Monday, March 27, 2006

To think, I spent all those years giving to charity without funneling the money back to my family!

I wasn't aware you could do this.

Donate money to a charity, but stipulate the funds go to a family business?

Take the tax break AND the profits, too?


Me and my sis are gonna keep those Katrina victims in HoGear t-shirts from now on, baby.


HOUSTON — In a city housing thousands of Katrina evacuees, Barbara Bush's donation to a local hurricane relief fund normally would not seem controversial.

But more than a few eyebrows were raised when the former first lady stipulated that part of her contribution was to be spent on educational software purchased from her son Neil's company, Ignite Learning of Austin, Texas.

"I would think if she wants to do something beneficial for Katrina victims, she shouldn't be making the decision that the vendor is her son," said Daniel Borochoff, president of the American Institute of Philanthropy, a charity watchdog group.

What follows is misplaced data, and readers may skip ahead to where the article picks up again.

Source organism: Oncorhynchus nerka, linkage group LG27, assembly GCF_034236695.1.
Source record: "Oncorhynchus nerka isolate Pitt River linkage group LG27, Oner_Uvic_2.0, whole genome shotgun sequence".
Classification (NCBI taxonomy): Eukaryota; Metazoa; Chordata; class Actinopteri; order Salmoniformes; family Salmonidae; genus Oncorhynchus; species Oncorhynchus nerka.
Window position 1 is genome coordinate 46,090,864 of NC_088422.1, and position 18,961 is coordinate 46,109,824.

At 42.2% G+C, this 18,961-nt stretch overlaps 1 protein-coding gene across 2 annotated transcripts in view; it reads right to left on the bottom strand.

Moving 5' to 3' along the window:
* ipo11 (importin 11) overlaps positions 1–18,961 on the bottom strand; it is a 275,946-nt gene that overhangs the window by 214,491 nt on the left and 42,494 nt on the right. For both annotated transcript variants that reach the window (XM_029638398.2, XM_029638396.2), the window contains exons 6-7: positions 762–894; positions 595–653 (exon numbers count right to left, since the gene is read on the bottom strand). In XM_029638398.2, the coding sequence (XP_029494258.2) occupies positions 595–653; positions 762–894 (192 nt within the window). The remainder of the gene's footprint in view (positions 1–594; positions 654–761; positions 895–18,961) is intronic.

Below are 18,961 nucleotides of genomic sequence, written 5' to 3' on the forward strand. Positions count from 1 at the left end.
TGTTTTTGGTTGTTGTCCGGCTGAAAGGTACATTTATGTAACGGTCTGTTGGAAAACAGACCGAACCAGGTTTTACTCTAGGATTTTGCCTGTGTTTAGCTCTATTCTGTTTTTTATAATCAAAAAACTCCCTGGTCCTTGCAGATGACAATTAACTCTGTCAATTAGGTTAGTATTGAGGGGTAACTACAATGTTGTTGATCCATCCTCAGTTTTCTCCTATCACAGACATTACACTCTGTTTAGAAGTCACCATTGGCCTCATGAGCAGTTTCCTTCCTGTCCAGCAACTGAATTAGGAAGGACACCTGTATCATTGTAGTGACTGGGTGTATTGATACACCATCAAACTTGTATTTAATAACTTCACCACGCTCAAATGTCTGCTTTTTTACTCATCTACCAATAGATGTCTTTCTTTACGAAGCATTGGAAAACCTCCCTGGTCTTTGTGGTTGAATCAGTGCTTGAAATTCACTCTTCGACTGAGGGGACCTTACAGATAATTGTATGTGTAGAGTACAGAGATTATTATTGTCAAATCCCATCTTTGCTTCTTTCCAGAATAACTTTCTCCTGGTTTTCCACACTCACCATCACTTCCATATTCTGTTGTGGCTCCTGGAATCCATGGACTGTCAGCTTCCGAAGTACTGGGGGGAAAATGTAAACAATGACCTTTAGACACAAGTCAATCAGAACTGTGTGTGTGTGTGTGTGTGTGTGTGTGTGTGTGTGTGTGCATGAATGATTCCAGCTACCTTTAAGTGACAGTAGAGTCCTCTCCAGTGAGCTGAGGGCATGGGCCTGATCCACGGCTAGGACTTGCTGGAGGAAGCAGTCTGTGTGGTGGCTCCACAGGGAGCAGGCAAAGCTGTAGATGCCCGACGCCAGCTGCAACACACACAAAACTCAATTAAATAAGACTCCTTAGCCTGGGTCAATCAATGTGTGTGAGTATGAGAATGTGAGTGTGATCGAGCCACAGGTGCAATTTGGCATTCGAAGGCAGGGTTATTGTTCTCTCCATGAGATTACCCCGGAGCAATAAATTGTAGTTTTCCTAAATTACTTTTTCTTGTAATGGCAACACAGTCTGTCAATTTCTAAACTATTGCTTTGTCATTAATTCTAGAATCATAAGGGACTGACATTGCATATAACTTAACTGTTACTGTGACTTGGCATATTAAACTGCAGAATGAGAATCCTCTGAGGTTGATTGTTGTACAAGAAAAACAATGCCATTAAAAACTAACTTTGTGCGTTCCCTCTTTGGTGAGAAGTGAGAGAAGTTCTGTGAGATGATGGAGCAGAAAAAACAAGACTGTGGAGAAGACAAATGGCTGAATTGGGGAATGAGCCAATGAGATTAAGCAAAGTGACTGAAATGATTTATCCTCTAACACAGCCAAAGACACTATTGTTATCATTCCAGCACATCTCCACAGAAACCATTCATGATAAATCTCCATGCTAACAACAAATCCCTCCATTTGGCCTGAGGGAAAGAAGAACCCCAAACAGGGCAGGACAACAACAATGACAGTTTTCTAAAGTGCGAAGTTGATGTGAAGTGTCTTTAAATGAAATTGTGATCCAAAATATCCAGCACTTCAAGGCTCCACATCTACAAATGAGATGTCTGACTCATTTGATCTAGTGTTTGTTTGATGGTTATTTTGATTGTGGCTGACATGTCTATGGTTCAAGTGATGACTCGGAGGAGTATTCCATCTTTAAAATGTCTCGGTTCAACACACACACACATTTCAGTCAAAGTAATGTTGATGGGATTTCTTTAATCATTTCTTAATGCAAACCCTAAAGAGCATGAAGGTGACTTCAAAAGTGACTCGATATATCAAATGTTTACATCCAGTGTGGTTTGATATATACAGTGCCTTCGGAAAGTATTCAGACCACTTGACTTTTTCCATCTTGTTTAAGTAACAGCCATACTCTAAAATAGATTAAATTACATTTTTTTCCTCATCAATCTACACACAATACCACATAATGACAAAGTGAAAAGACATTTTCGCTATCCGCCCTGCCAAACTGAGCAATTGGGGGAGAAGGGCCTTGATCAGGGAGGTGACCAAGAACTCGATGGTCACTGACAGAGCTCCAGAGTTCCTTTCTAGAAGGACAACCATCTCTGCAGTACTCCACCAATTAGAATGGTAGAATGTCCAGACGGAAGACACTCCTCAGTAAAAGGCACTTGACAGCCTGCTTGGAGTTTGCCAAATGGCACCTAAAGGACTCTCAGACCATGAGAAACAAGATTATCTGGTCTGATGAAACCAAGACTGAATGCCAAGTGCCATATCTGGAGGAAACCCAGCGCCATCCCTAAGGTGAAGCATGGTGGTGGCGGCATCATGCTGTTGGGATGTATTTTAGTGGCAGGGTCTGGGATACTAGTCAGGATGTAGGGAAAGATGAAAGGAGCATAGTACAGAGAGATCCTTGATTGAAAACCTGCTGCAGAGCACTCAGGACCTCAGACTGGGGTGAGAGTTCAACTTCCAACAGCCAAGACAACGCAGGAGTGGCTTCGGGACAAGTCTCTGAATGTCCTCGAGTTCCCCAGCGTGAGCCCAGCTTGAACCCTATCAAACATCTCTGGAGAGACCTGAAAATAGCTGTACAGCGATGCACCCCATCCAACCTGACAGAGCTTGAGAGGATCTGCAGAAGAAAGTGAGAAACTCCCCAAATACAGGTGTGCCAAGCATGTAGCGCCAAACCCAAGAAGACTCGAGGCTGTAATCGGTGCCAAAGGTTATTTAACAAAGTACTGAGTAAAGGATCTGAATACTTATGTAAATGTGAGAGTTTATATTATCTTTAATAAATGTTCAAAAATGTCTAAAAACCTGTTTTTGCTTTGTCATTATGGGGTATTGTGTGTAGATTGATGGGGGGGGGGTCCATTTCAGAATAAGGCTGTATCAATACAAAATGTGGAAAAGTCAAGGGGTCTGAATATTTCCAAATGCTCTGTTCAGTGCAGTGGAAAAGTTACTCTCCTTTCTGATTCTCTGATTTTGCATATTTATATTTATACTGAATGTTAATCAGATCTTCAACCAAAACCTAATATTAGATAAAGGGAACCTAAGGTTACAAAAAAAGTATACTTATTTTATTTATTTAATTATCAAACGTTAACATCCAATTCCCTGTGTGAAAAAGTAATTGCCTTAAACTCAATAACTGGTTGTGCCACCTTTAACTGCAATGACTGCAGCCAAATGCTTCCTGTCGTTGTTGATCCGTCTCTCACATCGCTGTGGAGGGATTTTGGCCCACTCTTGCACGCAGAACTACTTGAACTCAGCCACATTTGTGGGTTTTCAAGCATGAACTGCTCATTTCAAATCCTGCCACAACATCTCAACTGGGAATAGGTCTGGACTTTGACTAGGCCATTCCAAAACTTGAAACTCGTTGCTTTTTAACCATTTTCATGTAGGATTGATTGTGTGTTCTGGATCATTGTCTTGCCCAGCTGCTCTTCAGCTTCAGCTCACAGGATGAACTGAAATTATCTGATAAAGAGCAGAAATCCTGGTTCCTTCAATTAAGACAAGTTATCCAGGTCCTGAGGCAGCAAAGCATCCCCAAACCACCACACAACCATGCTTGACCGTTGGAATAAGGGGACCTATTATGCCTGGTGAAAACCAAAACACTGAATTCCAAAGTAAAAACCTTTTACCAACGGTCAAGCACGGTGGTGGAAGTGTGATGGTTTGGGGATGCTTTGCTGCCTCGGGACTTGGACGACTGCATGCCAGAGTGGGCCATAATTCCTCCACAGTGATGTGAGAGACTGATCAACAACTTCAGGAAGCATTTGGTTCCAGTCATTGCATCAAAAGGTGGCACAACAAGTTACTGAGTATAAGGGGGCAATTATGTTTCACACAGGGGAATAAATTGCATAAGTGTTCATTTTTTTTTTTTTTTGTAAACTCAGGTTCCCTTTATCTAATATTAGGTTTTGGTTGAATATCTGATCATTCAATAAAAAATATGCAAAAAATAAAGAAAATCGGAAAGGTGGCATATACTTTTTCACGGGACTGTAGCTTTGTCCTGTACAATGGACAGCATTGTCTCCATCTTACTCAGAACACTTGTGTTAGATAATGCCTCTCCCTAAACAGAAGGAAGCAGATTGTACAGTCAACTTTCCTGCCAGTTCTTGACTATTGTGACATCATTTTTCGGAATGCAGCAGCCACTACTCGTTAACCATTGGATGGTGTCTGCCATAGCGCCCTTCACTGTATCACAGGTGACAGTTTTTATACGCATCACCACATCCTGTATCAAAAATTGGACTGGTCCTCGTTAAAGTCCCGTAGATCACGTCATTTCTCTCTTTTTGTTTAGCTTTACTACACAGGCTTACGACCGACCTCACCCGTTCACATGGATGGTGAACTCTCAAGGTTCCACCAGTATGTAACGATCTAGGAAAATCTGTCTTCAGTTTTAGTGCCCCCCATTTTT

"Other education experts need to be making that decision, not somebody who has a family interest in the success of her son's business.""If everybody started doing that, it would ruin our whole system for tax-exempt organizations, because people would be using them to benefit their business rather than for the public benefit. That's not why our government gives tax deductions for donations," he said. "I hope other donors across the country don't start dictating that their contributions go to their family business. That would be a rip-off of our tax system."

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